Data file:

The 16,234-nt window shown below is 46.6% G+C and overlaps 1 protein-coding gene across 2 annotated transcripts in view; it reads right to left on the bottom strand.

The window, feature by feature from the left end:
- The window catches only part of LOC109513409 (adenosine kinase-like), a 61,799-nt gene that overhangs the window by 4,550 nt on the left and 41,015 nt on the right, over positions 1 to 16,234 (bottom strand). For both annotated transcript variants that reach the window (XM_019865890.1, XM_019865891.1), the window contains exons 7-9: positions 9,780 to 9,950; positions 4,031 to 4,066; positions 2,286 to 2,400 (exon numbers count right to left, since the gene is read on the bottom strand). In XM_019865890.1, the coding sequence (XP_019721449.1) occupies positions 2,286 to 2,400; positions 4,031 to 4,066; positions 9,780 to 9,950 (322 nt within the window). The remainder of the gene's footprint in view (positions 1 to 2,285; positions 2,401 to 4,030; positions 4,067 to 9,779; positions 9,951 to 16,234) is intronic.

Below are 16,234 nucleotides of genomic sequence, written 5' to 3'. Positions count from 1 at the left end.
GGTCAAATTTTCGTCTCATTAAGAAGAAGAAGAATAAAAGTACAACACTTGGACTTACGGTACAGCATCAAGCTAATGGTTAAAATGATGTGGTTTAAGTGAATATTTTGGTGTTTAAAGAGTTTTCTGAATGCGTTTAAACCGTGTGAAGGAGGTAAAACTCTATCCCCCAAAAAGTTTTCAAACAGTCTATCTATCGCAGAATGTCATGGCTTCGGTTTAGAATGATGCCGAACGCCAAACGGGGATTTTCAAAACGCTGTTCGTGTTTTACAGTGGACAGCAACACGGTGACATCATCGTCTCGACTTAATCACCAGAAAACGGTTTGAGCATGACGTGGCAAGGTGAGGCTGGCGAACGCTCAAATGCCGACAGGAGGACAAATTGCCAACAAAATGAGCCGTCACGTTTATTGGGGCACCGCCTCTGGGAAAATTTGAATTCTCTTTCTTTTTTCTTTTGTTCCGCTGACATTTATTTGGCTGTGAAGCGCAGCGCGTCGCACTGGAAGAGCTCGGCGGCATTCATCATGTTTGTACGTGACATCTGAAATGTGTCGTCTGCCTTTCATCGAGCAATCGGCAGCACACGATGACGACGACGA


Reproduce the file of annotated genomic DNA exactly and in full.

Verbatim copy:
The 16,234-nt window shown below is 46.6% G+C and overlaps 1 protein-coding gene across 2 annotated transcripts in view; it reads right to left on the bottom strand.

The window, feature by feature from the left end:
- The window catches only part of LOC109513409 (adenosine kinase-like), a 61,799-nt gene that overhangs the window by 4,550 nt on the left and 41,015 nt on the right, over positions 1 to 16,234 (bottom strand). For both annotated transcript variants that reach the window (XM_019865890.1, XM_019865891.1), the window contains exons 7-9: positions 9,780 to 9,950; positions 4,031 to 4,066; positions 2,286 to 2,400 (exon numbers count right to left, since the gene is read on the bottom strand). In XM_019865890.1, the coding sequence (XP_019721449.1) occupies positions 2,286 to 2,400; positions 4,031 to 4,066; positions 9,780 to 9,950 (322 nt within the window). The remainder of the gene's footprint in view (positions 1 to 2,285; positions 2,401 to 4,030; positions 4,067 to 9,779; positions 9,951 to 16,234) is intronic.

Below are 16,234 nucleotides of genomic sequence, written 5' to 3'. Positions count from 1 at the left end.
GGTCAAATTTTCGTCTCATTAAGAAGAAGAAGAATAAAAGTACAACACTTGGACTTACGGTACAGCATCAAGCTAATGGTTAAAATGATGTGGTTTAAGTGAATATTTTGGTGTTTAAAGAGTTTTCTGAATGCGTTTAAACCGTGTGAAGGAGGTAAAACTCTATCCCCCAAAAAGTTTTCAAACAGTCTATCTATCGCAGAATGTCATGGCTTCGGTTTAGAATGATGCCGAACGCCAAACGGGGATTTTCAAAACGCTGTTCGTGTTTTACAGTGGACAGCAACACGGTGACATCATCGTCTCGACTTAATCACCAGAAAACGGTTTGAGCATGACGTGGCAAGGTGAGGCTGGCGAACGCTCAAATGCCGACAGGAGGACAAATTGCCAACAAAATGAGCCGTCACGTTTATTGGGGCACCGCCTCTGGGAAAATTTGAATTCTCTTTCTTTTTTCTTTTGTTCCGCTGACATTTATTTGGCTGTGAAGCGCAGCGCGTCGCACTGGAAGAGCTCGGCGGCATTCATCATGTTTGTACGTGACATCTGAAATGTGTCGTCTGCCTTTCATCGAGCAATCGGCAGCACACGATGACGACGACGA